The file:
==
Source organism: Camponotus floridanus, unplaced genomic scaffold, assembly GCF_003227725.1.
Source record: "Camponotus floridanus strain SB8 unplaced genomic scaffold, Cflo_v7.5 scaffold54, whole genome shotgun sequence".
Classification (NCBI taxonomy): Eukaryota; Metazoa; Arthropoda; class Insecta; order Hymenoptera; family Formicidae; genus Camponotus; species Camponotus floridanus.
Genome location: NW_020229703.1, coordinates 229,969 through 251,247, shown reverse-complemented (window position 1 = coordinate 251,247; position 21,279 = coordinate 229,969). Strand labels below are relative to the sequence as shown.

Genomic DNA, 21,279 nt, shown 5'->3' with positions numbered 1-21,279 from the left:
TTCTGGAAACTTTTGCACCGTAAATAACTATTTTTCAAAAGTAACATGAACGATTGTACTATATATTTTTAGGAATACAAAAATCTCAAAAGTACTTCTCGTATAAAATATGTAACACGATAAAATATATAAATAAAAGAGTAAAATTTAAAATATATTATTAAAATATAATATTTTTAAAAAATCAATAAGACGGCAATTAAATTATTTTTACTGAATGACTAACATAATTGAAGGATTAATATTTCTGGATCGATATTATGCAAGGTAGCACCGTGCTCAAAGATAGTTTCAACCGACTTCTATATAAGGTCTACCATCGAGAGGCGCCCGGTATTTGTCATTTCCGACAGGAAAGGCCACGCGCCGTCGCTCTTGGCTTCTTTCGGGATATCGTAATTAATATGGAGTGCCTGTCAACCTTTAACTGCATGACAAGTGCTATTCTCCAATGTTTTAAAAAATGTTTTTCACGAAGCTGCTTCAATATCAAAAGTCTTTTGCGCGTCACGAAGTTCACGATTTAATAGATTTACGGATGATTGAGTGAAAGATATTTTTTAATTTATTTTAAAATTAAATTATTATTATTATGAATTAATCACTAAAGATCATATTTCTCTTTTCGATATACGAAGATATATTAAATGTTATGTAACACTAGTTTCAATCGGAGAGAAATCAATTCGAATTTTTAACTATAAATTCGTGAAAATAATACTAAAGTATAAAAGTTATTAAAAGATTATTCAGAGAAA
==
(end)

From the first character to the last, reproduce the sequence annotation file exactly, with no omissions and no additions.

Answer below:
Source organism: Camponotus floridanus, unplaced genomic scaffold, assembly GCF_003227725.1.
Source record: "Camponotus floridanus strain SB8 unplaced genomic scaffold, Cflo_v7.5 scaffold54, whole genome shotgun sequence".
Classification (NCBI taxonomy): Eukaryota; Metazoa; Arthropoda; class Insecta; order Hymenoptera; family Formicidae; genus Camponotus; species Camponotus floridanus.
Genome location: NW_020229703.1, coordinates 229,969 through 251,247, shown reverse-complemented (window position 1 = coordinate 251,247; position 21,279 = coordinate 229,969). Strand labels below are relative to the sequence as shown.

Genomic DNA, 21,279 nt, shown 5'->3' with positions numbered 1-21,279 from the left:
TTCTGGAAACTTTTGCACCGTAAATAACTATTTTTCAAAAGTAACATGAACGATTGTACTATATATTTTTAGGAATACAAAAATCTCAAAAGTACTTCTCGTATAAAATATGTAACACGATAAAATATATAAATAAAAGAGTAAAATTTAAAATATATTATTAAAATATAATATTTTTAAAAAATCAATAAGACGGCAATTAAATTATTTTTACTGAATGACTAACATAATTGAAGGATTAATATTTCTGGATCGATATTATGCAAGGTAGCACCGTGCTCAAAGATAGTTTCAACCGACTTCTATATAAGGTCTACCATCGAGAGGCGCCCGGTATTTGTCATTTCCGACAGGAAAGGCCACGCGCCGTCGCTCTTGGCTTCTTTCGGGATATCGTAATTAATATGGAGTGCCTGTCAACCTTTAACTGCATGACAAGTGCTATTCTCCAATGTTTTAAAAAATGTTTTTCACGAAGCTGCTTCAATATCAAAAGTCTTTTGCGCGTCACGAAGTTCACGATTTAATAGATTTACGGATGATTGAGTGAAAGATATTTTTTAATTTATTTTAAAATTAAATTATTATTATTATGAATTAATCACTAAAGATCATATTTCTCTTTTCGATATACGAAGATATATTAAATGTTATGTAACACTAGTTTCAATCGGAGAGAAATCAATTCGAATTTTTAACTATAAATTCGTGAAAATAATACTAAAGTATAAAAGTTATTAAAAGATTATTCAGAGAAA